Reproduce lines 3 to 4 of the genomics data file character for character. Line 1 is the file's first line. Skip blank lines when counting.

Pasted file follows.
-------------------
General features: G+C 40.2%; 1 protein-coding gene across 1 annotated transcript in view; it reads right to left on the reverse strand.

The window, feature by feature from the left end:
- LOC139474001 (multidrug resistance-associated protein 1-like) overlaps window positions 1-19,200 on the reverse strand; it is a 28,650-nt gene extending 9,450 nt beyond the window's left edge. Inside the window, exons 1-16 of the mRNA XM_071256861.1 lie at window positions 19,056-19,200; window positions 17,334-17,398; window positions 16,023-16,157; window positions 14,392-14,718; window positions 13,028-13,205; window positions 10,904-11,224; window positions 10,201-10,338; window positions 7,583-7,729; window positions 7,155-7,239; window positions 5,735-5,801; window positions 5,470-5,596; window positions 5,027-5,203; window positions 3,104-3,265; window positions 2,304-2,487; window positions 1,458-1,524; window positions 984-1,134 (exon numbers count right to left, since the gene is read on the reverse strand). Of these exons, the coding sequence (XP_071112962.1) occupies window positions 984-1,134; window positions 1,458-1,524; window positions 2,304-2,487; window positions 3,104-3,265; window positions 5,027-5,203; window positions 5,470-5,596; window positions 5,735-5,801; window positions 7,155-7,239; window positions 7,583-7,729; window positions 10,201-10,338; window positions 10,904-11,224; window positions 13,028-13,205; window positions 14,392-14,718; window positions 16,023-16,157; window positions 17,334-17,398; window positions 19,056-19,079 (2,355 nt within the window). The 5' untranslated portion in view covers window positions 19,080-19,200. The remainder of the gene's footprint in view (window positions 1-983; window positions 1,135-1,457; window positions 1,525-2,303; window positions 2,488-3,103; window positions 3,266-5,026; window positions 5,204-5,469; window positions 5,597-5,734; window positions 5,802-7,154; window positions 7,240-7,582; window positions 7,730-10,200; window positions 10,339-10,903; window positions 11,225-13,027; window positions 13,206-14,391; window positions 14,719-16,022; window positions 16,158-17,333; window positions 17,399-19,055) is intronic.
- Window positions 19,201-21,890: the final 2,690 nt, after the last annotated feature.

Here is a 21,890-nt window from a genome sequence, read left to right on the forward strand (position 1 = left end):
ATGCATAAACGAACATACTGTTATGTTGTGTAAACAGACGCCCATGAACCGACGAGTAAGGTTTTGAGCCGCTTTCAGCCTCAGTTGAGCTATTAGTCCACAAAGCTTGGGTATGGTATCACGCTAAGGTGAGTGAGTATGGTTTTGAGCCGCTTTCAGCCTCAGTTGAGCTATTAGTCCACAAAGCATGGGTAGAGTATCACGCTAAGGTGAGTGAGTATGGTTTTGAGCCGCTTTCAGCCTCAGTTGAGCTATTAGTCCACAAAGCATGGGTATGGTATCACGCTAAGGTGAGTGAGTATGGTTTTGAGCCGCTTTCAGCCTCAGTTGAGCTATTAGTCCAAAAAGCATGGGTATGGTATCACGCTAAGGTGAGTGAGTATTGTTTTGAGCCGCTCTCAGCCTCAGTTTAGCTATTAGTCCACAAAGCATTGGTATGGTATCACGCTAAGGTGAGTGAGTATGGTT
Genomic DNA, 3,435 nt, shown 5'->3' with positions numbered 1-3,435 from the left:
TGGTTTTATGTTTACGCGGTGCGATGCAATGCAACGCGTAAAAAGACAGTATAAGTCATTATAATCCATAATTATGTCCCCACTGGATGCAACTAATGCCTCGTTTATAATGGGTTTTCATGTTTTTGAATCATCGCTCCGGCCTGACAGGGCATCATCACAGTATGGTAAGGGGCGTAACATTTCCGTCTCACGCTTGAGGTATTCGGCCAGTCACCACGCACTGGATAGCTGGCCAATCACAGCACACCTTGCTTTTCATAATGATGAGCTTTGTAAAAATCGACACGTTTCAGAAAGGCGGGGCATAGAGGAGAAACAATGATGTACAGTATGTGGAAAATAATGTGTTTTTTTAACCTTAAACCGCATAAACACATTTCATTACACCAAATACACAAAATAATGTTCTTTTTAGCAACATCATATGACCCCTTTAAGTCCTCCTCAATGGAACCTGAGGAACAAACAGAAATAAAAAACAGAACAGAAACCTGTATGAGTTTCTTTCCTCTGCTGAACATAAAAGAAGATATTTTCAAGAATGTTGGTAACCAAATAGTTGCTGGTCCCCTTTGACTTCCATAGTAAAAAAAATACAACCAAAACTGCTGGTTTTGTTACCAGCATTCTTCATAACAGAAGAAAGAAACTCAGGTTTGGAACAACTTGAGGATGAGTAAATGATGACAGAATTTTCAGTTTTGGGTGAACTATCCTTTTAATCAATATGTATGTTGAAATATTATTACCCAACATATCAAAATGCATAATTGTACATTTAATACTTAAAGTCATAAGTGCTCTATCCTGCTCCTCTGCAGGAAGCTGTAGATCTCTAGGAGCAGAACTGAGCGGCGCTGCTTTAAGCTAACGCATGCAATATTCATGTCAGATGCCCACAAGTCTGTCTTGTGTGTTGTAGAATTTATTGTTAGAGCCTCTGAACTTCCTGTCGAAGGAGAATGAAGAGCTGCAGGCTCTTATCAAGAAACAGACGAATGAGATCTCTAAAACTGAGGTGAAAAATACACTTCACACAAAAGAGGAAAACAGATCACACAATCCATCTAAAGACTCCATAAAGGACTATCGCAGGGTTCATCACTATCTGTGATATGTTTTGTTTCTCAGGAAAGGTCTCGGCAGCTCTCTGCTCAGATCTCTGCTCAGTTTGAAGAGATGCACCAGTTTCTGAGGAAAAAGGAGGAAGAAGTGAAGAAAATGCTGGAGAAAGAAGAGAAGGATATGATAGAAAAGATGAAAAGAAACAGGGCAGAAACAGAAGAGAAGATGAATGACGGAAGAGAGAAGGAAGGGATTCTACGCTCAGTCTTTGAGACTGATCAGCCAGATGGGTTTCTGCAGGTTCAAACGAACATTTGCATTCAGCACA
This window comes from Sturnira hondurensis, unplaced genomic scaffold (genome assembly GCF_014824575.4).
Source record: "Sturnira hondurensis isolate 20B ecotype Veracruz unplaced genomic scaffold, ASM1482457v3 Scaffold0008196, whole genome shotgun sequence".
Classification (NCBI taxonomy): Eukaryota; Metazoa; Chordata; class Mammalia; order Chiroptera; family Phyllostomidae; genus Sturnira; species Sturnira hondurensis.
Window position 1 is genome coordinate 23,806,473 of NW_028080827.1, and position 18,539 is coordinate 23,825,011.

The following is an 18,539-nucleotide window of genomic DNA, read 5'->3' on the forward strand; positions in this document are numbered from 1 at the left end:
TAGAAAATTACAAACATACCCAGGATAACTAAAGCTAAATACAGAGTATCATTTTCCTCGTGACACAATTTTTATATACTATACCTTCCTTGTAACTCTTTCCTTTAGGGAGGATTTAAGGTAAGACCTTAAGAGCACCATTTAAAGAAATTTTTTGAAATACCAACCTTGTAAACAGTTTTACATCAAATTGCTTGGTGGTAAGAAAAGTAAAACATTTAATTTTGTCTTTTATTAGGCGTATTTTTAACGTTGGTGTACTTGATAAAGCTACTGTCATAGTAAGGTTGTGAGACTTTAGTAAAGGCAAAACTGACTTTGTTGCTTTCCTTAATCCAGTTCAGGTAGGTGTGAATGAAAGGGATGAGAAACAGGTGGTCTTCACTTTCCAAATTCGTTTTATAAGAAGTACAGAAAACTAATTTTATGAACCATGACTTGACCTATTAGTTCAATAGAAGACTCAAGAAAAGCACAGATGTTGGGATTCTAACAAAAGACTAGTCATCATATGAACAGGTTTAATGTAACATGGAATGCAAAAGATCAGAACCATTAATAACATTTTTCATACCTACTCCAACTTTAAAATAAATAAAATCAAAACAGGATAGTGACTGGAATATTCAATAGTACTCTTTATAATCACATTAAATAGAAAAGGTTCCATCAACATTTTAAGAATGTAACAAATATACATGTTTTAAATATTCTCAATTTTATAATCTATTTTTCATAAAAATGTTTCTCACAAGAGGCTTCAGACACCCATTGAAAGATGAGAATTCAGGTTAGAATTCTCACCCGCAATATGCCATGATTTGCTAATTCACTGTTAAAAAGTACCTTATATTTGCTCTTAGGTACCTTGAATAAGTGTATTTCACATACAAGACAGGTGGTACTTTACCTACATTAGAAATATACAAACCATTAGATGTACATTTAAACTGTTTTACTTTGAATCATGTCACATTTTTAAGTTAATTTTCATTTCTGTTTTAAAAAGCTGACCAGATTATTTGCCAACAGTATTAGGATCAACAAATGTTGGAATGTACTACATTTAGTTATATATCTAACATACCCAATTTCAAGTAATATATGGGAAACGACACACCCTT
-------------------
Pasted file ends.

- LOC139474001 (multidrug resistance-associated protein 1-like) overlaps window positions 1-19,200 on the reverse strand; it is a 28,650-nt gene extending 9,450 nt beyond the window's left edge. Inside the window, exons 1-16 of the mRNA XM_071256861.1 lie at window positions 19,056-19,200; window positions 17,334-17,398; window positions 16,023-16,157; window positions 14,392-14,718; window positions 13,028-13,205; window positions 10,904-11,224; window positions 10,201-10,338; window positions 7,583-7,729; window positions 7,155-7,239; window positions 5,735-5,801; window positions 5,470-5,596; window positions 5,027-5,203; window positions 3,104-3,265; window positions 2,304-2,487; window positions 1,458-1,524; window positions 984-1,134 (exon numbers count right to left, since the gene is read on the reverse strand). Of these exons, the coding sequence (XP_071112962.1) occupies window positions 984-1,134; window positions 1,458-1,524; window positions 2,304-2,487; window positions 3,104-3,265; window positions 5,027-5,203; window positions 5,470-5,596; window positions 5,735-5,801; window positions 7,155-7,239; window positions 7,583-7,729; window positions 10,201-10,338; window positions 10,904-11,224; window positions 13,028-13,205; window positions 14,392-14,718; window positions 16,023-16,157; window positions 17,334-17,398; window positions 19,056-19,079 (2,355 nt within the window). The 5' untranslated portion in view covers window positions 19,080-19,200. The remainder of the gene's footprint in view (window positions 1-983; window positions 1,135-1,457; window positions 1,525-2,303; window positions 2,488-3,103; window positions 3,266-5,026; window positions 5,204-5,469; window positions 5,597-5,734; window positions 5,802-7,154; window positions 7,240-7,582; window positions 7,730-10,200; window positions 10,339-10,903; window positions 11,225-13,027; window positions 13,206-14,391; window positions 14,719-16,022; window positions 16,158-17,333; window positions 17,399-19,055) is intronic.
- Window positions 19,201-21,890: the final 2,690 nt, after the last annotated feature.